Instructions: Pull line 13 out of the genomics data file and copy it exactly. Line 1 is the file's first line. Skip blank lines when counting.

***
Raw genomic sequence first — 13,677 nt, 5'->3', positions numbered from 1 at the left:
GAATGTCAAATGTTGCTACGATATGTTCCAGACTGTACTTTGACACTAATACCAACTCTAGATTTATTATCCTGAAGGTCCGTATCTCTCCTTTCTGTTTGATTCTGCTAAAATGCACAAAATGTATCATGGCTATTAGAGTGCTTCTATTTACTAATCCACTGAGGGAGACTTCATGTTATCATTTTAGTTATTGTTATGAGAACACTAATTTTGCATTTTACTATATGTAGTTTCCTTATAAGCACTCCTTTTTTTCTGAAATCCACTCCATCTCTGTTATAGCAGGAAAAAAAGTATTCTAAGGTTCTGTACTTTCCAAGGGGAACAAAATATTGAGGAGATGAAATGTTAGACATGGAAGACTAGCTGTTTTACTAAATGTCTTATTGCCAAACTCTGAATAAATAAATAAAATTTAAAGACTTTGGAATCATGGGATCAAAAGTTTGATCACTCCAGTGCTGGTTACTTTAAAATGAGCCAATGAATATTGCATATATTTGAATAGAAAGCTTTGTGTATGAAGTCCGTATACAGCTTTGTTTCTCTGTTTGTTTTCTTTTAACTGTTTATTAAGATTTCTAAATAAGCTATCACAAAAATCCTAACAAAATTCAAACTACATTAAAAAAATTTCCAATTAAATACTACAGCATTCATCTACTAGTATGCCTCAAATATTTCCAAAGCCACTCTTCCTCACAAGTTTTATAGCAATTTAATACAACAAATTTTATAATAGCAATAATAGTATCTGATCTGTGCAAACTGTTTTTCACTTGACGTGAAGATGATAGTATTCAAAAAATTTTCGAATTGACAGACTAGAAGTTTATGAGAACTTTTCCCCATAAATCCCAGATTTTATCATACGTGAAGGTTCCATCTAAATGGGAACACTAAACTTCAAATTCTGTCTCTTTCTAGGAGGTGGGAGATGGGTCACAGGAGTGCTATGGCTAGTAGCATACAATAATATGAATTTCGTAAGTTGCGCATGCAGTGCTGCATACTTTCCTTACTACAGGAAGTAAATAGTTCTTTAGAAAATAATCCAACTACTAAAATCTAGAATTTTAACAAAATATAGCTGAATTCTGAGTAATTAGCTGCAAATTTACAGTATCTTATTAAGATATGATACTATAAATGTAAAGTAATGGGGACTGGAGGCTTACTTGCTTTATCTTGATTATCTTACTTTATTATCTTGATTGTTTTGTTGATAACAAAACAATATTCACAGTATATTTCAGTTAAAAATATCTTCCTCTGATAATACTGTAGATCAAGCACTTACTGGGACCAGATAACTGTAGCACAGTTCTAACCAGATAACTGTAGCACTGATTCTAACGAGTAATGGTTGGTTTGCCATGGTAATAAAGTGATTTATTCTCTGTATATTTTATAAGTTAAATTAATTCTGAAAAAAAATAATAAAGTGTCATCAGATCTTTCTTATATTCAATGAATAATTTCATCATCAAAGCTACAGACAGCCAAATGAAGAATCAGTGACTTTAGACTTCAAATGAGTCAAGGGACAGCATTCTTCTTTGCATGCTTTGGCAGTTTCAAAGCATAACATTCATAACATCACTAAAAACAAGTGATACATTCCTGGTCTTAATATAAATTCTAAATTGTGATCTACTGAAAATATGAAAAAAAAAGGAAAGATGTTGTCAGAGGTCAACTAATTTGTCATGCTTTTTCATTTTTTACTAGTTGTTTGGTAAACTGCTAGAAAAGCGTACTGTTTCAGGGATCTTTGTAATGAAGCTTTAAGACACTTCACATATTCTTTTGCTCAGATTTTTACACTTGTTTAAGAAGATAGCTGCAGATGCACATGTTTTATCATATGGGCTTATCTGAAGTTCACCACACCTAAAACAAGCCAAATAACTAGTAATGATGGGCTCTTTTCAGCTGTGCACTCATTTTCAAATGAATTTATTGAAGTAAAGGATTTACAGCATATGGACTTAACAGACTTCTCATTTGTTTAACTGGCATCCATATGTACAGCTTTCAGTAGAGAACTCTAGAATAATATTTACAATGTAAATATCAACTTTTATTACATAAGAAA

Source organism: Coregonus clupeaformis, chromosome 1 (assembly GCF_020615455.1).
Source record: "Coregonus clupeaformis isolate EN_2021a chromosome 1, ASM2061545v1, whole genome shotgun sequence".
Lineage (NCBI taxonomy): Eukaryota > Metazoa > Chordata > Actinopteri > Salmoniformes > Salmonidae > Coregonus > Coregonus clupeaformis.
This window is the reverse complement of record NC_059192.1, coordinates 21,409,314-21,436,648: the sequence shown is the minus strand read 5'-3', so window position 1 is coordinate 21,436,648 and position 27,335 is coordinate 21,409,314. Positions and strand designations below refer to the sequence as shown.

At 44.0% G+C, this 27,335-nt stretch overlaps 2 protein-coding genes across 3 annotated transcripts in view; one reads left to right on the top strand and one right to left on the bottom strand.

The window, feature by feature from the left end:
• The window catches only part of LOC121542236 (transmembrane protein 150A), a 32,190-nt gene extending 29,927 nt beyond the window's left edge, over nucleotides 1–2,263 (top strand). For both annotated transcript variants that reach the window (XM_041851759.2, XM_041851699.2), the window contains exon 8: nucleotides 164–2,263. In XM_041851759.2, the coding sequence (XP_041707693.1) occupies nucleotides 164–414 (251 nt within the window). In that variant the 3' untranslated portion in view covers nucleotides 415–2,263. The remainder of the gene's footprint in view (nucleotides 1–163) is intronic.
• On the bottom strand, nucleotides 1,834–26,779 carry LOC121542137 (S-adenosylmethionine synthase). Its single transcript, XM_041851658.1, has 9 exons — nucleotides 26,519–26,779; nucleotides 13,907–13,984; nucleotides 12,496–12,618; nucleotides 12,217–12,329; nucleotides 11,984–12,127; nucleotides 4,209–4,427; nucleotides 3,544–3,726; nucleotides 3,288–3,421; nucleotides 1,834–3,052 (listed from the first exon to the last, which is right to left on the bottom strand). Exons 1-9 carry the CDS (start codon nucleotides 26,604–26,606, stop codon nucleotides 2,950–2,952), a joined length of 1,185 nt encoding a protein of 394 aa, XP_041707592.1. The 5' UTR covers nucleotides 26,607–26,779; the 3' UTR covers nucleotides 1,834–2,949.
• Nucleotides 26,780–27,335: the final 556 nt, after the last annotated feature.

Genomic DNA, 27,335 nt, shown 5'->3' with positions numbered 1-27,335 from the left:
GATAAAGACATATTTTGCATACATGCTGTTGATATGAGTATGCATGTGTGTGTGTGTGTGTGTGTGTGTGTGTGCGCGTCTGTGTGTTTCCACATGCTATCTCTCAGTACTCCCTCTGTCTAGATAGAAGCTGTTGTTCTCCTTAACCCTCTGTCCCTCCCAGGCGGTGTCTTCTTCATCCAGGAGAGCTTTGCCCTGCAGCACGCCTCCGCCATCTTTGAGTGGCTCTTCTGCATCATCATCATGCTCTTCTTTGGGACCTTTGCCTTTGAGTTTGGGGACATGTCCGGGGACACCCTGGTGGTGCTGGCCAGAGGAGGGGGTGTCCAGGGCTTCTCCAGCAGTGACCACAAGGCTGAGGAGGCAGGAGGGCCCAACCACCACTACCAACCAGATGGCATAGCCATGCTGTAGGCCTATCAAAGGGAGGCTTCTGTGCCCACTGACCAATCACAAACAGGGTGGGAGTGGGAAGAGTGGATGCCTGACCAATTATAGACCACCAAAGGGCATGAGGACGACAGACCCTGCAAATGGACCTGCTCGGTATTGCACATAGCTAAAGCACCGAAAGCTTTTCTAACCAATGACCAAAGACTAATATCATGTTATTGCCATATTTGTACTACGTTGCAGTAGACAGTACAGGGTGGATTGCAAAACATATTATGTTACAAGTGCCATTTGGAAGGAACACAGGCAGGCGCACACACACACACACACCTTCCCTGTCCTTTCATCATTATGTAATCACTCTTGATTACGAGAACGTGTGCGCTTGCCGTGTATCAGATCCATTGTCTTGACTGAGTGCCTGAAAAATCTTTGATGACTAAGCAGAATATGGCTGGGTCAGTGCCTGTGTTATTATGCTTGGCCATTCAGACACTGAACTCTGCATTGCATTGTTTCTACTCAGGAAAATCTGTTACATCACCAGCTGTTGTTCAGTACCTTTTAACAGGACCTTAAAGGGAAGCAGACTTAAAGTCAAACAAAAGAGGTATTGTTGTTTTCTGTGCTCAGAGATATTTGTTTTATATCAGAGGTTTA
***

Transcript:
GATAAAGACATATTTTGCATACATGCTGTTGATATGAGTATGCATGTGTGTGTGTGTGTGTGTGTGTGTGTGTGCGCGTCTGTGTGTTTCCACATGCTATCTCTCAGTACTCCCTCTGTCTAGATAGAAGCTGTTGTTCTCCTTAACCCTCTGTCCCTCCCAGGCGGTGTCTTCTTCATCCAGGAGAGCTTTGCCCTGCAGCACGCCTCCGCCATCTTTGAGTGGCTCTTCTGCATCATCATCATGCTCTTCTTTGGGACCTTTGCCTTTGAGTTTGGGGACATGTCCGGGGACACCCTGGTGGTGCTGGCCAGAGGAGGGGGTGTCCAGGGCTTCTCCAGCAGTGACCACAAGGCTGAGGAGGCAGGAGGGCCCAACCACCACTACCAACCAGATGGCATAGCCATGCTGTAGGCCTATCAAAGGGAGGCTTCTGTGCCCACTGACCAATCACAAACAGGGTGGGAGTGGGAAGAGTGGATGCCTGACCAATTATAGACCACCAAAGGGCATGAGGACGACAGACCCTGCAAATGGACCTGCTCGGTATTGCACATAGCTAAAGCACCGAAAGCTTTTCTAACCAATGACCAAAGACTAATATCATGTTATTGCCATATTTGTACTACGTTGCAGTAGACAGTACAGGGTGGATTGCAAAACATATTATGTTACAAGTGCCATTTGGAAGGAACACAGGCAGGCGCACACACACACACACACCTTCCCTGTCCTTTCATCATTATGTAATCACTCTTGATTACGAGAACGTGTGCGCTTGCCGTGTATCAGATCCATTGTCTTGACTGAGTGCCTGAAAAATCTTTGATGACTAAGCAGAATATGGCTGGGTCAGTGCCTGTGTTATTATGCTTGGCCATTCAGACACTGAACTCTGCATTGCATTGTTTCTACTCAGGAAAATCTGTTACATCACCAGCTGTTGTTCAGTACCTTTTAACAGGACCTTAAAGGGAAGCAGACTTAAAGTCAAACAAAAGAGGTATTGTTGTTTTCTGTGCTCAGAGATATTTGTTTTATATCAGAGGTTTA